Archive for ODI

ODI Hidden Gems – Temporary Indexes

Posted in ODI, ODI 12c, Tips and Tricks with tags , , on September 3, 2019 by radk00

Hi all!

Today’s gem is indeed a very hidden one. ODI is known (unfortunately) to be “not intuitive” most of the times and I think that’s because we have many options that are scared across too many objects in the UI, which leads you to keep clicking on objects until you find what you need. To make things a little bit harder, you have the logical and physical tabs and each one of them has its own representation of the objects, so some of the options will be in the logical tab, some others in the physical tab. Lets talk today about the “Temporary Indexes” option that exists in some objects in the Physical tab of a mapping.

Very often you will load data from places that may not have an “index” concept, like files for example. You may create a mapping that will load any number of big files, put them in a staging area and filter/join them together to do some ETL. You may reach situations where those joins are not performing well since you don’t have an “index” on the files. Here is where ODI may help you with some Temporary Indexes creation. Let’s see this example (it’s very basic, but you will get the idea):

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You join both files and load to a target table. When we execute this mapping, this is what we get:

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Basically, you are loading both files to C$ tables and then you are joining those C$ tables when loading to the target.

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If you think that this join would benefit from an index creation, you may configure ODI to create temporary indexes on that join. To do that, you will need to go to physical tab, click the “join” object and go to “Properties” as below. After you know where the option is, it seems pretty easy and obvious, however if you are not familiar with ODI, you will need some practice to actually figure out that you need to go to physical tab and then click on the specific object to get some unique properties of that object:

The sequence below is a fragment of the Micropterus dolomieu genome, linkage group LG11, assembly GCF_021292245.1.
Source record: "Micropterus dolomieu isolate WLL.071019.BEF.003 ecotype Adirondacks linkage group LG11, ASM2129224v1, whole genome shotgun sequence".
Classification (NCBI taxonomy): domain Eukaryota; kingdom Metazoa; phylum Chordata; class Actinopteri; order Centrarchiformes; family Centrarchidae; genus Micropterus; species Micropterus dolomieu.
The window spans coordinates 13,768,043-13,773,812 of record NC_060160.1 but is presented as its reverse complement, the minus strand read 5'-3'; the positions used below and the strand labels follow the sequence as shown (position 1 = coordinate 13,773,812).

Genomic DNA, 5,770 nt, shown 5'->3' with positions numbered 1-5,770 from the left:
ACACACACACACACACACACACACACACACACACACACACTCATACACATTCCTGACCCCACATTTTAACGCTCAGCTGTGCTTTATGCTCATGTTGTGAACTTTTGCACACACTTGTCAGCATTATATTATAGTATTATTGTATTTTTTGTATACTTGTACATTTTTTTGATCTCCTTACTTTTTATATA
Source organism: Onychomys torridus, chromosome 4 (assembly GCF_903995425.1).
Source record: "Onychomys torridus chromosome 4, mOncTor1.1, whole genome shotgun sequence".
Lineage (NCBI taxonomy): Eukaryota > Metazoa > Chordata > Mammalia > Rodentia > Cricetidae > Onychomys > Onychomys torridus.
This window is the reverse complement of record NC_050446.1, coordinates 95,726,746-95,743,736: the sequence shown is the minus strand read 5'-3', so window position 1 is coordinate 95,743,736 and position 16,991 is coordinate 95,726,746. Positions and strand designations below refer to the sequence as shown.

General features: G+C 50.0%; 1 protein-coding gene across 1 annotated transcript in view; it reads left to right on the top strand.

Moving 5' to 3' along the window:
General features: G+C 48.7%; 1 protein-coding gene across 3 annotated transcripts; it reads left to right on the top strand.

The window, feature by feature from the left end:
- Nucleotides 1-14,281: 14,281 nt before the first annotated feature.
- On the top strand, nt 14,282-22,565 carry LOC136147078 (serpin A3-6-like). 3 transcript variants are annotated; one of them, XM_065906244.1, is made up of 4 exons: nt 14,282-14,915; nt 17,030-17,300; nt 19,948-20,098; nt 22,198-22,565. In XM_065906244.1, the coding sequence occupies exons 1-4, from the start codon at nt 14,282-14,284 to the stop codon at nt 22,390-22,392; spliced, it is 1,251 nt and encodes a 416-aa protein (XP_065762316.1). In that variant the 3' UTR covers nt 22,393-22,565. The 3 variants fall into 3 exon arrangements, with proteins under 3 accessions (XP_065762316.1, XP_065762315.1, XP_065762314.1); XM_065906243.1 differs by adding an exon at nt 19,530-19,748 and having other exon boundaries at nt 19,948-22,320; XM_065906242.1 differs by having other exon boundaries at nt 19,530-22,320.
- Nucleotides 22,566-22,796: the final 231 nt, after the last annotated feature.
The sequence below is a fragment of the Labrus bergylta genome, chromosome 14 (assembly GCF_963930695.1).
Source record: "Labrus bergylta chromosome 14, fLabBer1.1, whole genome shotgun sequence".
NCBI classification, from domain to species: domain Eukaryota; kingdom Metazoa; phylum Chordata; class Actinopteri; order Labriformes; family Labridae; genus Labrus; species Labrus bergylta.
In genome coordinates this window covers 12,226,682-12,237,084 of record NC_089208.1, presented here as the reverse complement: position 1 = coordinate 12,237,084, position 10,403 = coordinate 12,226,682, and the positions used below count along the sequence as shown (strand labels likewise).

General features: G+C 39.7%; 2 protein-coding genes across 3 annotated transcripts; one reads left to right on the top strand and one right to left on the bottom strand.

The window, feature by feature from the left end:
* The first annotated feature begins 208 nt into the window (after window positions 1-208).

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Change Index Type to one of the possible values (Bitmap, Non-Unique, Unique) and run the mapping again. You will see the index creation after it loads the data to C$:

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This technique also works for filters objects. If we add a filter in any of the file columns and if you think that it would be beneficial to have an index on it, the steps to create it  would be the same as before:

5When executing, we can see all the indexes creation there:

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If you go to Oracle documentation, there is a note there regarding using the Temporary Index creation:

  • The creation of temporary indexes may be a time-consuming operation in the overall flow. Oracle recommends reviewing execution statistics and comparing the execution time saved by the indexes to the time spent creating them.